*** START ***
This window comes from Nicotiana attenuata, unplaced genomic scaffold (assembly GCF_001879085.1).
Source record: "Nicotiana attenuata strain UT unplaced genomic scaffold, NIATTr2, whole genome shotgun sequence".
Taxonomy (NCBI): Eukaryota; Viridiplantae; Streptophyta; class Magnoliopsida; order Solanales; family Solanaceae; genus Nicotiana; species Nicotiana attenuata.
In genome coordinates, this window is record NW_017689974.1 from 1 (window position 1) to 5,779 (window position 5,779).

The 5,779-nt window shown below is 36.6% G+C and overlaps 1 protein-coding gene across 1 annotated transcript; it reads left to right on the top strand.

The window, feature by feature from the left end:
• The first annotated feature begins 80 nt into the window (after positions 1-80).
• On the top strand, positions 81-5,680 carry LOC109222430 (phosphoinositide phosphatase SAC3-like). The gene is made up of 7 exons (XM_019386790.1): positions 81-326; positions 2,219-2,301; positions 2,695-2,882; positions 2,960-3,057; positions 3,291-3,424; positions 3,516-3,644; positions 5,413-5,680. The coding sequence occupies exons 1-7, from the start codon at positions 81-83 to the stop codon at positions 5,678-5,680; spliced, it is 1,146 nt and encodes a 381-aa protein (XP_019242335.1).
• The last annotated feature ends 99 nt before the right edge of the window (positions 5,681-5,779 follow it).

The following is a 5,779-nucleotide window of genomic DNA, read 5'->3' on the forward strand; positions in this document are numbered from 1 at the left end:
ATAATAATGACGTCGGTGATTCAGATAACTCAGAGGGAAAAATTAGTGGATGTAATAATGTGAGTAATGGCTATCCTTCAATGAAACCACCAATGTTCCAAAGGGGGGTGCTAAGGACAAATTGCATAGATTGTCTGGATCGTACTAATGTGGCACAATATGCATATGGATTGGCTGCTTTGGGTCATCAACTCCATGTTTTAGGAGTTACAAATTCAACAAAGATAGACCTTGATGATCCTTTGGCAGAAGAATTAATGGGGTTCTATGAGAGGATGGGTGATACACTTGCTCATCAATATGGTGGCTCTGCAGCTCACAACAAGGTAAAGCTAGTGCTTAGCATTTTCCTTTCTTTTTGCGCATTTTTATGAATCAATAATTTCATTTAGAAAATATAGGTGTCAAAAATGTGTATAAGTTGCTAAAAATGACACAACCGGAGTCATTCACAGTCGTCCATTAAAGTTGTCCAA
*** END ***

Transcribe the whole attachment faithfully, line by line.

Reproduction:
This window comes from Nicotiana attenuata, unplaced genomic scaffold (assembly GCF_001879085.1).
Source record: "Nicotiana attenuata strain UT unplaced genomic scaffold, NIATTr2, whole genome shotgun sequence".
Taxonomy (NCBI): Eukaryota; Viridiplantae; Streptophyta; class Magnoliopsida; order Solanales; family Solanaceae; genus Nicotiana; species Nicotiana attenuata.
In genome coordinates, this window is record NW_017689974.1 from 1 (window position 1) to 5,779 (window position 5,779).

The 5,779-nt window shown below is 36.6% G+C and overlaps 1 protein-coding gene across 1 annotated transcript; it reads left to right on the top strand.

The window, feature by feature from the left end:
• The first annotated feature begins 80 nt into the window (after positions 1-80).
• On the top strand, positions 81-5,680 carry LOC109222430 (phosphoinositide phosphatase SAC3-like). The gene is made up of 7 exons (XM_019386790.1): positions 81-326; positions 2,219-2,301; positions 2,695-2,882; positions 2,960-3,057; positions 3,291-3,424; positions 3,516-3,644; positions 5,413-5,680. The coding sequence occupies exons 1-7, from the start codon at positions 81-83 to the stop codon at positions 5,678-5,680; spliced, it is 1,146 nt and encodes a 381-aa protein (XP_019242335.1).
• The last annotated feature ends 99 nt before the right edge of the window (positions 5,681-5,779 follow it).

The following is a 5,779-nucleotide window of genomic DNA, read 5'->3' on the forward strand; positions in this document are numbered from 1 at the left end:
ATAATAATGACGTCGGTGATTCAGATAACTCAGAGGGAAAAATTAGTGGATGTAATAATGTGAGTAATGGCTATCCTTCAATGAAACCACCAATGTTCCAAAGGGGGGTGCTAAGGACAAATTGCATAGATTGTCTGGATCGTACTAATGTGGCACAATATGCATATGGATTGGCTGCTTTGGGTCATCAACTCCATGTTTTAGGAGTTACAAATTCAACAAAGATAGACCTTGATGATCCTTTGGCAGAAGAATTAATGGGGTTCTATGAGAGGATGGGTGATACACTTGCTCATCAATATGGTGGCTCTGCAGCTCACAACAAGGTAAAGCTAGTGCTTAGCATTTTCCTTTCTTTTTGCGCATTTTTATGAATCAATAATTTCATTTAGAAAATATAGGTGTCAAAAATGTGTATAAGTTGCTAAAAATGACACAACCGGAGTCATTCACAGTCGTCCATTAAAGTTGTCCAA